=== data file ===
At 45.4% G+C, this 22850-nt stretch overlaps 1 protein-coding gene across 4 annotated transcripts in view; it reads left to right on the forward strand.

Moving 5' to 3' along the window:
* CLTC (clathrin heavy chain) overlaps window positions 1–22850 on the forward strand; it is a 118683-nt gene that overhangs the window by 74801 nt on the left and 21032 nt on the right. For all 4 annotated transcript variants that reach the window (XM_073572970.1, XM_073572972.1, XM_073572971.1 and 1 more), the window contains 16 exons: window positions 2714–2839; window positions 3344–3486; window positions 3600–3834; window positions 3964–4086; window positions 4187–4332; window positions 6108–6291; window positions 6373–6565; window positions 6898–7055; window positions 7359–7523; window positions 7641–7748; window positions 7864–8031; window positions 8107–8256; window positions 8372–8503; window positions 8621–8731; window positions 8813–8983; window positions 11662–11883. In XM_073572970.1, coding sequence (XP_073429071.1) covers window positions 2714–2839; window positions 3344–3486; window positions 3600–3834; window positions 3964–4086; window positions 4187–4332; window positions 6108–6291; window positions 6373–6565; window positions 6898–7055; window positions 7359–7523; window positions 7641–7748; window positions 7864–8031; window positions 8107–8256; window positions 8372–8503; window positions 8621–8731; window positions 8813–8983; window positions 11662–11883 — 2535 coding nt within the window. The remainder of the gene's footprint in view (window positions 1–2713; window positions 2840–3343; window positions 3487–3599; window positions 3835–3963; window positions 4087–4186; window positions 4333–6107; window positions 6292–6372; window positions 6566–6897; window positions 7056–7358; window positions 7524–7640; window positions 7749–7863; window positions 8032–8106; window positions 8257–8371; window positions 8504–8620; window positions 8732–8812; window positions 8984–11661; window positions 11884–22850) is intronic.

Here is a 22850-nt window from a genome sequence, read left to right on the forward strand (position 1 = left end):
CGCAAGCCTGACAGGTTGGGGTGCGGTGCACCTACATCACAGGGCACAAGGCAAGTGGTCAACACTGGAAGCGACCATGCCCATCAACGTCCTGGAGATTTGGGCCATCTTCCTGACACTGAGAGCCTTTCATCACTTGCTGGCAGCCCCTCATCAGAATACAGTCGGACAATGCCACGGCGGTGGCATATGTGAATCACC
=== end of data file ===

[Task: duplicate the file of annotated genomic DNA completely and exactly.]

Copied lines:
At 45.4% G+C, this 22850-nt stretch overlaps 1 protein-coding gene across 4 annotated transcripts in view; it reads left to right on the forward strand.

Moving 5' to 3' along the window:
* CLTC (clathrin heavy chain) overlaps window positions 1–22850 on the forward strand; it is a 118683-nt gene that overhangs the window by 74801 nt on the left and 21032 nt on the right. For all 4 annotated transcript variants that reach the window (XM_073572970.1, XM_073572972.1, XM_073572971.1 and 1 more), the window contains 16 exons: window positions 2714–2839; window positions 3344–3486; window positions 3600–3834; window positions 3964–4086; window positions 4187–4332; window positions 6108–6291; window positions 6373–6565; window positions 6898–7055; window positions 7359–7523; window positions 7641–7748; window positions 7864–8031; window positions 8107–8256; window positions 8372–8503; window positions 8621–8731; window positions 8813–8983; window positions 11662–11883. In XM_073572970.1, coding sequence (XP_073429071.1) covers window positions 2714–2839; window positions 3344–3486; window positions 3600–3834; window positions 3964–4086; window positions 4187–4332; window positions 6108–6291; window positions 6373–6565; window positions 6898–7055; window positions 7359–7523; window positions 7641–7748; window positions 7864–8031; window positions 8107–8256; window positions 8372–8503; window positions 8621–8731; window positions 8813–8983; window positions 11662–11883 — 2535 coding nt within the window. The remainder of the gene's footprint in view (window positions 1–2713; window positions 2840–3343; window positions 3487–3599; window positions 3835–3963; window positions 4087–4186; window positions 4333–6107; window positions 6292–6372; window positions 6566–6897; window positions 7056–7358; window positions 7524–7640; window positions 7749–7863; window positions 8032–8106; window positions 8257–8371; window positions 8504–8620; window positions 8732–8812; window positions 8984–11661; window positions 11884–22850) is intronic.

Here is a 22850-nt window from a genome sequence, read left to right on the forward strand (position 1 = left end):
CGCAAGCCTGACAGGTTGGGGTGCGGTGCACCTACATCACAGGGCACAAGGCAAGTGGTCAACACTGGAAGCGACCATGCCCATCAACGTCCTGGAGATTTGGGCCATCTTCCTGACACTGAGAGCCTTTCATCACTTGCTGGCAGCCCCTCATCAGAATACAGTCGGACAATGCCACGGCGGTGGCATATGTGAATCACC